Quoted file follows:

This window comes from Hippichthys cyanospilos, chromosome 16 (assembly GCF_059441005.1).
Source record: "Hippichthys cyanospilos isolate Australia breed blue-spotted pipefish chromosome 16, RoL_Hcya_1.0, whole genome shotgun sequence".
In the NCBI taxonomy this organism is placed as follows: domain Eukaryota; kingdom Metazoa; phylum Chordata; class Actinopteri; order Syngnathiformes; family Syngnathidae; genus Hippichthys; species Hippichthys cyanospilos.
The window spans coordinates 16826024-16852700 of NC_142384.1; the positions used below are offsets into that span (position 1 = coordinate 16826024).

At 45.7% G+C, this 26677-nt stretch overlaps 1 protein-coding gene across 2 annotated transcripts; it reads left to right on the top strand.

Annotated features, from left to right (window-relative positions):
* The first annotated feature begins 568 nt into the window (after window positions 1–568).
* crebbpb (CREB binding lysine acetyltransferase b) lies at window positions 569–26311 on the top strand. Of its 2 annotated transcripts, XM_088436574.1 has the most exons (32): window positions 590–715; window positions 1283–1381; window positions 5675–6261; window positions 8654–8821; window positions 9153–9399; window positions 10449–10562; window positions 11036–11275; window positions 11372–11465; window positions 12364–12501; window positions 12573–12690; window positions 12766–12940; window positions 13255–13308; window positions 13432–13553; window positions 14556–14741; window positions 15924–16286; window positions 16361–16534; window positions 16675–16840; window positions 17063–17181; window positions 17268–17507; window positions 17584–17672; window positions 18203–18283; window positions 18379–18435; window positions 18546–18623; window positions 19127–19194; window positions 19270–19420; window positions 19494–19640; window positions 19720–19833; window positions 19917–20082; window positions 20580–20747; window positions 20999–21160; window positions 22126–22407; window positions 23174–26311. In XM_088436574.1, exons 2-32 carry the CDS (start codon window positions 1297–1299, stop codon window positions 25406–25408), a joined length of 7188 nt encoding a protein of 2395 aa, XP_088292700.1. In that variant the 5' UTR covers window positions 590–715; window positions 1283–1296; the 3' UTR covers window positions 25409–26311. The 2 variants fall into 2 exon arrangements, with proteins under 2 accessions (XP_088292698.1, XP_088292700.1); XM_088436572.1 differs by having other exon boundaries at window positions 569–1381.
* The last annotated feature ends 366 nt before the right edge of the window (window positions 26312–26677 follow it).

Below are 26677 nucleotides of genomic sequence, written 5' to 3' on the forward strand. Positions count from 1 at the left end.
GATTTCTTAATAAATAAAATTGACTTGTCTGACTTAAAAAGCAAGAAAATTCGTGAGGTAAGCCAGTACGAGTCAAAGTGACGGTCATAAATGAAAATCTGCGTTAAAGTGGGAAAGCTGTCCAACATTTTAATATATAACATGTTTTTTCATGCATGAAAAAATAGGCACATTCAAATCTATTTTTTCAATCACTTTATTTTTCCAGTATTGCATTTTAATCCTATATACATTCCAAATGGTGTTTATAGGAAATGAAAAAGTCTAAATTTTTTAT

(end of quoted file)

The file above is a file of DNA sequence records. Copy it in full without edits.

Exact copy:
This window comes from Hippichthys cyanospilos, chromosome 16 (assembly GCF_059441005.1).
Source record: "Hippichthys cyanospilos isolate Australia breed blue-spotted pipefish chromosome 16, RoL_Hcya_1.0, whole genome shotgun sequence".
In the NCBI taxonomy this organism is placed as follows: domain Eukaryota; kingdom Metazoa; phylum Chordata; class Actinopteri; order Syngnathiformes; family Syngnathidae; genus Hippichthys; species Hippichthys cyanospilos.
The window spans coordinates 16826024-16852700 of NC_142384.1; the positions used below are offsets into that span (position 1 = coordinate 16826024).

At 45.7% G+C, this 26677-nt stretch overlaps 1 protein-coding gene across 2 annotated transcripts; it reads left to right on the top strand.

Annotated features, from left to right (window-relative positions):
* The first annotated feature begins 568 nt into the window (after window positions 1–568).
* crebbpb (CREB binding lysine acetyltransferase b) lies at window positions 569–26311 on the top strand. Of its 2 annotated transcripts, XM_088436574.1 has the most exons (32): window positions 590–715; window positions 1283–1381; window positions 5675–6261; window positions 8654–8821; window positions 9153–9399; window positions 10449–10562; window positions 11036–11275; window positions 11372–11465; window positions 12364–12501; window positions 12573–12690; window positions 12766–12940; window positions 13255–13308; window positions 13432–13553; window positions 14556–14741; window positions 15924–16286; window positions 16361–16534; window positions 16675–16840; window positions 17063–17181; window positions 17268–17507; window positions 17584–17672; window positions 18203–18283; window positions 18379–18435; window positions 18546–18623; window positions 19127–19194; window positions 19270–19420; window positions 19494–19640; window positions 19720–19833; window positions 19917–20082; window positions 20580–20747; window positions 20999–21160; window positions 22126–22407; window positions 23174–26311. In XM_088436574.1, exons 2-32 carry the CDS (start codon window positions 1297–1299, stop codon window positions 25406–25408), a joined length of 7188 nt encoding a protein of 2395 aa, XP_088292700.1. In that variant the 5' UTR covers window positions 590–715; window positions 1283–1296; the 3' UTR covers window positions 25409–26311. The 2 variants fall into 2 exon arrangements, with proteins under 2 accessions (XP_088292698.1, XP_088292700.1); XM_088436572.1 differs by having other exon boundaries at window positions 569–1381.
* The last annotated feature ends 366 nt before the right edge of the window (window positions 26312–26677 follow it).

Below are 26677 nucleotides of genomic sequence, written 5' to 3' on the forward strand. Positions count from 1 at the left end.
GATTTCTTAATAAATAAAATTGACTTGTCTGACTTAAAAAGCAAGAAAATTCGTGAGGTAAGCCAGTACGAGTCAAAGTGACGGTCATAAATGAAAATCTGCGTTAAAGTGGGAAAGCTGTCCAACATTTTAATATATAACATGTTTTTTCATGCATGAAAAAATAGGCACATTCAAATCTATTTTTTCAATCACTTTATTTTTCCAGTATTGCATTTTAATCCTATATACATTCCAAATGGTGTTTATAGGAAATGAAAAAGTCTAAATTTTTTAT